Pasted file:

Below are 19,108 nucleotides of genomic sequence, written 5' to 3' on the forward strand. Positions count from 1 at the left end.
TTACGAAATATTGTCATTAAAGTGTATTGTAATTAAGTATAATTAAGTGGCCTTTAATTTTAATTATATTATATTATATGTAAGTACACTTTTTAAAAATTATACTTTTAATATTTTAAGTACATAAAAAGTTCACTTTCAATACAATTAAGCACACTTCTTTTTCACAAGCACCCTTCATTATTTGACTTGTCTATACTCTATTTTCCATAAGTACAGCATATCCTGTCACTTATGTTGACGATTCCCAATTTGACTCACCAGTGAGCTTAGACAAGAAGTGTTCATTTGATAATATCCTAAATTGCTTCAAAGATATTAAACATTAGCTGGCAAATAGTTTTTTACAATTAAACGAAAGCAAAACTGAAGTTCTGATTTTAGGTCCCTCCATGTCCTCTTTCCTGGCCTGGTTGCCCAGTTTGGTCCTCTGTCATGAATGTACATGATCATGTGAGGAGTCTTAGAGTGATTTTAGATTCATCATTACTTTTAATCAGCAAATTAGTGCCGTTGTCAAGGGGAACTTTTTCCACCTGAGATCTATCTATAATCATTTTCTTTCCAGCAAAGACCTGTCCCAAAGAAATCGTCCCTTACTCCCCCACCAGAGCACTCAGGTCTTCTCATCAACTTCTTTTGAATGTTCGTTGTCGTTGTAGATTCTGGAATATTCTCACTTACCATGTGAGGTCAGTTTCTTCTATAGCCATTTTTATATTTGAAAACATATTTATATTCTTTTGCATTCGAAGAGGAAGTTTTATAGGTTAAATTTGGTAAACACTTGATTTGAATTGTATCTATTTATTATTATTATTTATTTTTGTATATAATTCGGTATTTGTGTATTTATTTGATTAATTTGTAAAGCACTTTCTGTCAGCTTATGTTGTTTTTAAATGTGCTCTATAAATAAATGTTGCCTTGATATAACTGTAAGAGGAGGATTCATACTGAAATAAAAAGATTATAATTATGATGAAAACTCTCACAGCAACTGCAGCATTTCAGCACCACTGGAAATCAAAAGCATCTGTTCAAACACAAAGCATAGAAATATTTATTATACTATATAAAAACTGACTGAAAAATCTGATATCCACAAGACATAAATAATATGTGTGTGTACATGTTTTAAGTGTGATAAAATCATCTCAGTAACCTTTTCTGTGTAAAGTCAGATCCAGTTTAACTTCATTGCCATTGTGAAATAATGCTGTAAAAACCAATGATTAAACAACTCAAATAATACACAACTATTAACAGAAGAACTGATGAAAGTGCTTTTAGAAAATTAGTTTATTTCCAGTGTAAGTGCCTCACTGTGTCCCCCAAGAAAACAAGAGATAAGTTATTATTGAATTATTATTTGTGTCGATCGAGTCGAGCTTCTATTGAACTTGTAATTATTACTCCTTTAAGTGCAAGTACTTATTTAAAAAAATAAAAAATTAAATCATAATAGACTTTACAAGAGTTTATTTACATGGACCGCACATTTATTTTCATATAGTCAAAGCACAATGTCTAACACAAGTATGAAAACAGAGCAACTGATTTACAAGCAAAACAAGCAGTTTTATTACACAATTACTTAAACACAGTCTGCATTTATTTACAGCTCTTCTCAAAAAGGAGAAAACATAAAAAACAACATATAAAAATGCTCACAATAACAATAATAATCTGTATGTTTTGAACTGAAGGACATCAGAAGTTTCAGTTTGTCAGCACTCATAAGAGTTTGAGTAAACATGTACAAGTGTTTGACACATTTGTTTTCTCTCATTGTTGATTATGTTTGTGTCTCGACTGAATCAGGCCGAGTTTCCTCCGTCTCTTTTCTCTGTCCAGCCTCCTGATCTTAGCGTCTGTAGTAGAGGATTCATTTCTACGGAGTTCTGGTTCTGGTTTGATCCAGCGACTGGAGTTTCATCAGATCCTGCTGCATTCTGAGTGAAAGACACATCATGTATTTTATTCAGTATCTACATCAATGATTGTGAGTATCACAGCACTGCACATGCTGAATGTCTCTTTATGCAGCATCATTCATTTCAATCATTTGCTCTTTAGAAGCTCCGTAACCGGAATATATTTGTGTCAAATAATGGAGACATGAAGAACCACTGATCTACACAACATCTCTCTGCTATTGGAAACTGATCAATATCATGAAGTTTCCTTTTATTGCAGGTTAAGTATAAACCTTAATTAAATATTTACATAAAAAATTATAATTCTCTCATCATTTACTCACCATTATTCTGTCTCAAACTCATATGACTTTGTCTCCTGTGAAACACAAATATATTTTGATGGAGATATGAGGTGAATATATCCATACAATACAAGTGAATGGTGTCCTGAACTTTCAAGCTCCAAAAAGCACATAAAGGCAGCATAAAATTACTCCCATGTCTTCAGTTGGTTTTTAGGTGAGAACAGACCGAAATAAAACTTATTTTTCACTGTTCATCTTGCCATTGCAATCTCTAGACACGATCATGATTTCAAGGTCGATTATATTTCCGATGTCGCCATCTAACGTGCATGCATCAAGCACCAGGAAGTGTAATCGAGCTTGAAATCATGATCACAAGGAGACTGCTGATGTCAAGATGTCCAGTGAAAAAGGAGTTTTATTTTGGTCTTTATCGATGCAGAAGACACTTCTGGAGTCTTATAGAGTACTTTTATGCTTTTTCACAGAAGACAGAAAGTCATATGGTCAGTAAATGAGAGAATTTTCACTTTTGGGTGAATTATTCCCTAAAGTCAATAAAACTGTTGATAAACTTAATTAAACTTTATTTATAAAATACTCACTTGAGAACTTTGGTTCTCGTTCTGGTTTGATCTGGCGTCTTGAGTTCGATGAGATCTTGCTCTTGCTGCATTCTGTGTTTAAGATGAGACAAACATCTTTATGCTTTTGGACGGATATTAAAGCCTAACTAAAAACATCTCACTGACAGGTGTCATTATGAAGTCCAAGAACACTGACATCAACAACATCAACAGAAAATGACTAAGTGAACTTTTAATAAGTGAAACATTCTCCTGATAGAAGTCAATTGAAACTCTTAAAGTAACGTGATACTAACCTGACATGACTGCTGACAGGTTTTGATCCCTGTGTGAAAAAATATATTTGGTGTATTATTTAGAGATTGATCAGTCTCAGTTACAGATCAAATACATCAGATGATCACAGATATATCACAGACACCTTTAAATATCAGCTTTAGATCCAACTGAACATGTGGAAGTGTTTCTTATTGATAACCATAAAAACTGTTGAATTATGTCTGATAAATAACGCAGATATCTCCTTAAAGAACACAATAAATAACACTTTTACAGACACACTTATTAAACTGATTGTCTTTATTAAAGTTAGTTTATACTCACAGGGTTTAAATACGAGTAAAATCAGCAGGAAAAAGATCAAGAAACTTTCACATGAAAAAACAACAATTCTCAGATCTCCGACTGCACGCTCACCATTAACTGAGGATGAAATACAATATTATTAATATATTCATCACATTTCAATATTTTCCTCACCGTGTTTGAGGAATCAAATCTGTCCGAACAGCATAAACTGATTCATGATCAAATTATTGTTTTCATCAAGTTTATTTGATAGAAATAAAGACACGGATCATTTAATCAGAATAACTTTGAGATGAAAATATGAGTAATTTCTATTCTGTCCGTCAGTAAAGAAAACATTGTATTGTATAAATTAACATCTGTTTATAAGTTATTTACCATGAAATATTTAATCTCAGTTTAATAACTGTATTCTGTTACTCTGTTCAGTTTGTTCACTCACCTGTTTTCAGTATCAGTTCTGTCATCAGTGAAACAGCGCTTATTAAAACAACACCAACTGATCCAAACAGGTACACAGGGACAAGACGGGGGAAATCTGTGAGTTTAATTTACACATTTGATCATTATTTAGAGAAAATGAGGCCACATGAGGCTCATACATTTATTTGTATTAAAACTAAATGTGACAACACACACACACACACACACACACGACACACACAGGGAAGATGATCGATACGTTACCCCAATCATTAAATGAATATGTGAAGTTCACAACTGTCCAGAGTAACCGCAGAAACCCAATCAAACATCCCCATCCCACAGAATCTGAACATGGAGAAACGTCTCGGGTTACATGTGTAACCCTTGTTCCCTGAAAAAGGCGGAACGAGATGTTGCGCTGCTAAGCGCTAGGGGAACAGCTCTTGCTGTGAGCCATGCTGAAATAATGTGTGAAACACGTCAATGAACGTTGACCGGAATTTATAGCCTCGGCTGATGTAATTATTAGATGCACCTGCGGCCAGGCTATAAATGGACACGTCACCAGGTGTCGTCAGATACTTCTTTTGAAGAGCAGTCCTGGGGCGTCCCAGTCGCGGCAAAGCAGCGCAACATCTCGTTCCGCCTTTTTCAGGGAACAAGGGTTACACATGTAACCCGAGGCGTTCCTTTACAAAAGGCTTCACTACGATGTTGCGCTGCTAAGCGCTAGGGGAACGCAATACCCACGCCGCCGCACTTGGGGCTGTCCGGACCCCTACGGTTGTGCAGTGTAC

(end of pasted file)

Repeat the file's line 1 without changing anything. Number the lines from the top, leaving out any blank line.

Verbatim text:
Below are 19,108 nucleotides of genomic sequence, written 5' to 3' on the forward strand. Positions count from 1 at the left end.